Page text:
Ballarat’s Dominic Hamon is one of a hardy breed.
The Australian Army sergeant survived five days in the Northern Territory outback, catching wallabies for food and desalinating water during a recent trilateral military survival exercise.
Sergeant Hamon, 31, took part in Exercise Kowari 16, which taught 30 participants from the Australian, Chinese and United States military how to survive in the Northern Territory outback.
He spent the first part of the exercise learning the basic principles, techniques and equipment of survival before putting his new skills to the test during a five-day survival phase where participants had to build shelter and find their own food and water.
Sergeant Hamon said his most memorable moment was when his group captured their first wallaby.
“We heard the hunting part yelling and thought, what was going on, it was such a primitive thing. There was excitement felt by all the camp,” Sergeant Hamon said.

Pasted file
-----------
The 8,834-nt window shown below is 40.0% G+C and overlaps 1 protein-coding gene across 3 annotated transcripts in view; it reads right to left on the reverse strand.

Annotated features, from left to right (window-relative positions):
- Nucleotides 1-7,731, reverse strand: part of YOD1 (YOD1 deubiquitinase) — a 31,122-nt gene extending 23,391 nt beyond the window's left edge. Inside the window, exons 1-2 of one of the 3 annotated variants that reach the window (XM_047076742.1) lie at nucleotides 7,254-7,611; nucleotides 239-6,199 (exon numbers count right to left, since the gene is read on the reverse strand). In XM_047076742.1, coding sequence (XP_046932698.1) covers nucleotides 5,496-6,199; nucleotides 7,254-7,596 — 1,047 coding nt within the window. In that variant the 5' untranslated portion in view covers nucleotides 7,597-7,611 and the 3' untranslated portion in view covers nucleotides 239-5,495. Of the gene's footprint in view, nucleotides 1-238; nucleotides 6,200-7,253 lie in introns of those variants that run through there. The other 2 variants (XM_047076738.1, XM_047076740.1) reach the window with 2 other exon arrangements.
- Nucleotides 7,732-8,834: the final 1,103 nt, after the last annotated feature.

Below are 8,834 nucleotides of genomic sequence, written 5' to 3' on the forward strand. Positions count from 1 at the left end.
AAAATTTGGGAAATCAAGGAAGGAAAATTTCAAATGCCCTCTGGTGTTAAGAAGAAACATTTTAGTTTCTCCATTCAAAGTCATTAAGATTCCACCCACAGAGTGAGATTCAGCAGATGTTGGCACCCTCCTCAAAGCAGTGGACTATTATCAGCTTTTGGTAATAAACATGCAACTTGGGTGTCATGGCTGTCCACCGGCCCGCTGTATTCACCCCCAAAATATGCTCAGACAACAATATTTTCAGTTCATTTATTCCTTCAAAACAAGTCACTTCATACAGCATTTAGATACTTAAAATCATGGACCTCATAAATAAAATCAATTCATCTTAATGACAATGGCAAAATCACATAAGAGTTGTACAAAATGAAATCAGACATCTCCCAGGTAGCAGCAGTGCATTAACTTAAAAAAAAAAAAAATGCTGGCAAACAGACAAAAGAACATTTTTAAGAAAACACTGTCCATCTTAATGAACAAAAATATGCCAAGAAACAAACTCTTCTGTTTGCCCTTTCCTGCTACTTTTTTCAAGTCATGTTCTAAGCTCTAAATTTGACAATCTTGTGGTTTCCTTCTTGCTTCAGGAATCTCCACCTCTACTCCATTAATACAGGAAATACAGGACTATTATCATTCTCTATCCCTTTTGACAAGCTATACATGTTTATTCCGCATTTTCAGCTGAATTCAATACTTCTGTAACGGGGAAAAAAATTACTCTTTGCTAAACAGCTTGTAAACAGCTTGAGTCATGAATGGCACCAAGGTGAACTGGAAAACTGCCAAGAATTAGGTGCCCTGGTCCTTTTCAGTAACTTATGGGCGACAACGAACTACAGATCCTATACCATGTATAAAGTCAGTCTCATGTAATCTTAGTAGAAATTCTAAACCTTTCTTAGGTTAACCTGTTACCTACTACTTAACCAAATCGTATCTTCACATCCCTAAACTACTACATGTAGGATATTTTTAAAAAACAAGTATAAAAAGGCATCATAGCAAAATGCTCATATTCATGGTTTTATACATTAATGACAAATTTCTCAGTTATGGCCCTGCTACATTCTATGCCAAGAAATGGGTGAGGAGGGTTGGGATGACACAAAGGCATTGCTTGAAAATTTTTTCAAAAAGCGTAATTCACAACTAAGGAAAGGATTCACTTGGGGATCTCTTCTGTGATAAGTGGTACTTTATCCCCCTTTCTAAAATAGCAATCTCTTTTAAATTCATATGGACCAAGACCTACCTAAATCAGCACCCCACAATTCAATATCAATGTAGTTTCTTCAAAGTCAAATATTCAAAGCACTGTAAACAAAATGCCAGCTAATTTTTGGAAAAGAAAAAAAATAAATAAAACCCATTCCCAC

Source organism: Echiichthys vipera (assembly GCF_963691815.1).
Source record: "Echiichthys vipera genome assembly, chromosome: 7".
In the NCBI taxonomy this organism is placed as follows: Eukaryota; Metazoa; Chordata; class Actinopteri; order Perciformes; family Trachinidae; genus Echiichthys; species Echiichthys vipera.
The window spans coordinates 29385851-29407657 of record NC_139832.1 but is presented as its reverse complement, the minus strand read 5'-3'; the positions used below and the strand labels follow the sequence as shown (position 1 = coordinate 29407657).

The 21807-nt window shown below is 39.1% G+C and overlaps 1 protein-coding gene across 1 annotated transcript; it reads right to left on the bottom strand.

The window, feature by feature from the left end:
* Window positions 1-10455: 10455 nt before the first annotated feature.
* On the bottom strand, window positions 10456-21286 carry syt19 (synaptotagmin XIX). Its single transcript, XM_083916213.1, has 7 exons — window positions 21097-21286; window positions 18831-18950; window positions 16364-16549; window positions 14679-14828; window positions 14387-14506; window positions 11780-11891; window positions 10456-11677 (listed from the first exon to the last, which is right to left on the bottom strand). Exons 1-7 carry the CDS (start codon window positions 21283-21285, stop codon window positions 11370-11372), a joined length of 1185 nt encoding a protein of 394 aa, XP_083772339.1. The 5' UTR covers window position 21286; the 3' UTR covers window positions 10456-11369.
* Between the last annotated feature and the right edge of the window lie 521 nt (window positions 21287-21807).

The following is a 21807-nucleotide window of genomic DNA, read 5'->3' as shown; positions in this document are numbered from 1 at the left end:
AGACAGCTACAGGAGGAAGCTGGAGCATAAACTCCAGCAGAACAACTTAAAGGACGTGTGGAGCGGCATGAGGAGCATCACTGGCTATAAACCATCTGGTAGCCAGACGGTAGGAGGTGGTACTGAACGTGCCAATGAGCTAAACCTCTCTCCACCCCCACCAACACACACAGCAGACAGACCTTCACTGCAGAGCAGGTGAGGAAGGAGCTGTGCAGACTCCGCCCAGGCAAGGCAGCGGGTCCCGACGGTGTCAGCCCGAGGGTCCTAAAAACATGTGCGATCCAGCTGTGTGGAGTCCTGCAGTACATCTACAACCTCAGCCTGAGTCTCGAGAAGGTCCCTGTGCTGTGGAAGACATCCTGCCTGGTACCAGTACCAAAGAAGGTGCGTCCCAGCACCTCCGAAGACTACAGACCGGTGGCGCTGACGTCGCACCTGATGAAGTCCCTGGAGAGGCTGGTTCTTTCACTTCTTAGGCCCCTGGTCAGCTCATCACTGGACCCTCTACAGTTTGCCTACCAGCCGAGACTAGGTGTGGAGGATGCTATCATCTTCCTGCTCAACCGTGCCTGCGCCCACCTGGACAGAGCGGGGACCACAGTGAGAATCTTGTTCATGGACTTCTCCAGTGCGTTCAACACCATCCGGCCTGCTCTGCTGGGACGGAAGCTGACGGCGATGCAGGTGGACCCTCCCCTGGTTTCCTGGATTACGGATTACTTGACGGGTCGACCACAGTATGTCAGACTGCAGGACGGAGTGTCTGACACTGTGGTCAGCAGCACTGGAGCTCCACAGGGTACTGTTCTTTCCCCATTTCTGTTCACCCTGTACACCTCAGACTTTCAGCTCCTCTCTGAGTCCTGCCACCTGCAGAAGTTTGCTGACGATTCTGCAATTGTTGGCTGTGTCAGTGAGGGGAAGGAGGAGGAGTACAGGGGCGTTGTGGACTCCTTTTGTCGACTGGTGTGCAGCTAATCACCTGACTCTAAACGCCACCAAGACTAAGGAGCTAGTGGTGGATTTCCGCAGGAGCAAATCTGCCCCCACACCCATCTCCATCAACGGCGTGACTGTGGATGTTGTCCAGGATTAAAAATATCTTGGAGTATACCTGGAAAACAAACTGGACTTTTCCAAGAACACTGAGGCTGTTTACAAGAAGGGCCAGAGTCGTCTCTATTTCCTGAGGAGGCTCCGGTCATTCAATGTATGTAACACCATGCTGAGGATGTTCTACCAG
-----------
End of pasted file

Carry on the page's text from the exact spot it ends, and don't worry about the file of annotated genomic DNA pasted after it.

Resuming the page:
“Apart from fish in the billabong there’s not much sustenance around, so thankfully on our first day we caught a good-sized roo which we gutted, skinned and butchered.
“It was a relief to know that what we’ve been trained, what they’ve shown us, we can apply and can succeed from it,” he said.
His biggest worry wasn’t finding food. It was water. Temperatures soared past the mid-30s during the exercise so the group set up several water purification methods, including boiling and desalinating to clean the water from the nearby billabong.
“We could go a couple of days without food but not water. We didn’t get much water on the first day, not even a litre; and a Chinese soldier changed the desalination technique and it produced about a litre an hour,” he said.
He found working with the American and Chinese an interesting experience.
“I find the Chinese very industrious. I believe they work a lot harder than us, it feels like they turn out things a lot faster and with great skill when they’re working with things like timber,” said Sergeant Hamon.
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